Lacking Natural Simplicity

Random musings on books, code, and tabletop games.

Minimizing Gaming Baggage

I generally carry way too much stuff around to games. I'm trying to minimize it all, and here are some ways I've found or will be trying.

If you are running a system that doesn't focus on battlemat-oriented tactical play, or the evening's adventure doesn't require that style of play, you don't probably don't have much to carry to the nights game: maybe just a single rulebook, your notes, and your dice.

If you are using a battlemat and miniatures, you can cut down on what you have to carry around.

  • Just the core rulebook.

    Just needing to carry one small rulebook makes things much easier. Savage Worlds: Explorer's Editon and Big Eyes, Small Mouth score high here, as does Rules Cyclopedia D&D and, given the pamphlet size and low page count of the three core books, Original D&D.

  • Use flat paper figures and separate bases.

    I've never been one for painting miniatures, unfortunately, but I have found that part of the fun of many roleplaying games is moving miniatures around on a battlemat. (The kids like them too.)

    Now that color printers that print on cardstock are cheap, paper miniatures are practical and good looking. But how do you transport them? It's great that they're way lighter than metal or plastic miniatures, but if you actually cut out and glue up the common triangle-from-the-top and triangle-from-the-side they still take up a good bit of space, too much to take on a business trip, for instance, and they're easily crushed. The “T”-from-the-side paper miniatures can sometimes be folded at the crossbar of the “T”, but they tend to get bent when carried together. If you don't glue the paper minatures you can carry them flat, but using paper clips to hold them in their triangular or “T” shapes it is just too fiddly and time consuming.

    So, what I recently started doing was cutting out and gluing together just the front and backs. This gives me flat, stiff standups that can be easily stored in an envelope, but that together with separate plastic bases provide nice good looking 3d miniatures. The plastic bases themselves are sturdy and can be transported in a small bag; even a hundred of them can fit in my computer bag without taking much space. And the flat standups in an envelope travel easily without being crushed or bent.

    • At some point I should try counters, like Fiery Dragon's Counter Collections, which have the complete D&D 3.5E SRD monsters covered.

  • Put all needed opponents/monsters on index cards.

    I recently got a printer that can print directly on cardstock and 3×5" cards, and I love being able to carry around the opponents and deal out just the ones I need for the current encounter. It greatly reduces papershuffling in the middle of encounters, too, and cuts down on the amount of junk on the table between you and the players. And you can carry them on in a shirt pocket on a pinch.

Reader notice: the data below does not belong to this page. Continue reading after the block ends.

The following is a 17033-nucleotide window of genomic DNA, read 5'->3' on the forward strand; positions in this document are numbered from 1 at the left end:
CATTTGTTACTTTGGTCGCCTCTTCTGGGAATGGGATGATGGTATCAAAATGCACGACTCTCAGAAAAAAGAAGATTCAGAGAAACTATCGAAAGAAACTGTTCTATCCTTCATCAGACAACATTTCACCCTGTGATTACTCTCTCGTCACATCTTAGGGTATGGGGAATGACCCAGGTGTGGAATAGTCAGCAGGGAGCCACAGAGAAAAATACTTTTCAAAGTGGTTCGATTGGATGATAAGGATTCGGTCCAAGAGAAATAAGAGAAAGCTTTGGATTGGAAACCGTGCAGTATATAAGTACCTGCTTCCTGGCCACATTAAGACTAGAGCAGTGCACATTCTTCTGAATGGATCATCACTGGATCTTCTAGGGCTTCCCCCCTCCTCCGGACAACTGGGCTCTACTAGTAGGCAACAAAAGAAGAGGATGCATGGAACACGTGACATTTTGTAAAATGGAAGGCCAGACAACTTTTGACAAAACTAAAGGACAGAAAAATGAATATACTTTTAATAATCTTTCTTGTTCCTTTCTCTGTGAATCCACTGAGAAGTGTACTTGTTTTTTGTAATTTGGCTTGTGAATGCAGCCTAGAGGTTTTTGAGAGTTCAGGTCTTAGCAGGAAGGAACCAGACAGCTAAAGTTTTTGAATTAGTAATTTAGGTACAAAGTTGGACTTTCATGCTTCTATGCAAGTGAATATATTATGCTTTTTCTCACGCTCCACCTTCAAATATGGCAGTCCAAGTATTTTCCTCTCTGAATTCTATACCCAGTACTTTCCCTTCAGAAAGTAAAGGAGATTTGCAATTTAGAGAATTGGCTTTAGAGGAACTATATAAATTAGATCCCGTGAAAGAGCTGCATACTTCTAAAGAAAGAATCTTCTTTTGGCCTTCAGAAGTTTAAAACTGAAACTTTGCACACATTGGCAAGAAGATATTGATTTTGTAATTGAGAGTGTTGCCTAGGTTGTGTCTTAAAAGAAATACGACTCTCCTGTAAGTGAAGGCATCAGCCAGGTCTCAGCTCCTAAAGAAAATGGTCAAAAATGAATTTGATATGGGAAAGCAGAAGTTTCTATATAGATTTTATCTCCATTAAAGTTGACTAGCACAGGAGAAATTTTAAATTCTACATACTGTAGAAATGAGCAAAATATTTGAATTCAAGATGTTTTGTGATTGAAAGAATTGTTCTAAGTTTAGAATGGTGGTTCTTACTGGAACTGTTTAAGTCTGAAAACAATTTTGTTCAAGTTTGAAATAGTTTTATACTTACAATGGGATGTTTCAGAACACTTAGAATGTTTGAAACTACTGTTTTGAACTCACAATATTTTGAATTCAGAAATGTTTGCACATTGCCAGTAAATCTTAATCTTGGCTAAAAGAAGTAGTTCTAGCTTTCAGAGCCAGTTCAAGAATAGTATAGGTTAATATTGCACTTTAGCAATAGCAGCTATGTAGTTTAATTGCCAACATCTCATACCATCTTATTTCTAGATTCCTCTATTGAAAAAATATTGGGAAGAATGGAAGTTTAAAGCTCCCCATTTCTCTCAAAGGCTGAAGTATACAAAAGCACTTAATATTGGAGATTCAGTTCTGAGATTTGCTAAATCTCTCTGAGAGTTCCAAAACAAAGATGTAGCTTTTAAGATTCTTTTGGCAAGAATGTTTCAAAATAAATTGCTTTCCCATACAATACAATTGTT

• Don't forget stock opponents.

      Having a collection of stock opponents to fall back on really helps. Sometimes just shuffling the 3×5" cards gives me ideas.

  • Flip Mats and dry-erase markers for battlemats

    I got two of Steel Sqwire's original Flip-Mat™ battlemats. They've got 1 inch squares on one side and 1 inch hexes on the other side, and they fold up flat to 8×10 inches and unfolded are 24×30 inches. Two of these fit in my computer bag without bulking it up noticably, and work wonderfully with dry-erase pens. (No more stains from wet-erase remains!) The only problems is that since they fold, they have creases, and don't lay pefectly flat. However, I've used these with paper miniatures and unless someone slaps something down in the middle of mat or really jars the table things are pretty stable and the miniatures don't fall down.

  • Printed Cardstock Tile Terrain instead of battlemats

    I recently bought a bunch of PDF printable terrain tiles from Skeleton Key Games. They make nice looking terrain and they are all standardized shapes that I can print on cardstock on an inexpensive inkjet printer and cut out. Since they're all the same size and shape they stack flat and since they're cardstock you can easily carry them in a standard 6½x9½ manilla envelope, and two or three envelopes easily carry enough for an evening's play. The disadvantages are that tiles sometimes curve, which tends to lead to the tiles moving around more as they're laid and played on.

    As a side node, the various tile sets published by Wizards of the Coast for use with D&D, Star Wars, and the associated miniatures battle games have a great graphical appears and are very heavy, sturdy solid cardboard (not corragated), so they make a great battlemat. Unfortunately, they're all different sizes which makes it difficult to pack them compactly, and the thick cardboard which makes them so stable in play also makes them surprisingly bulky. (And I can never figure out easily if I've actually collected up all the pieces after the game.)

    2008-08-20 01:29:26: I'm still undecided as to whether these are slower and less convenient than the Flip-Mats. They do look neat, though.

Stones/bennies/chips/status chips, playing cards, etc.

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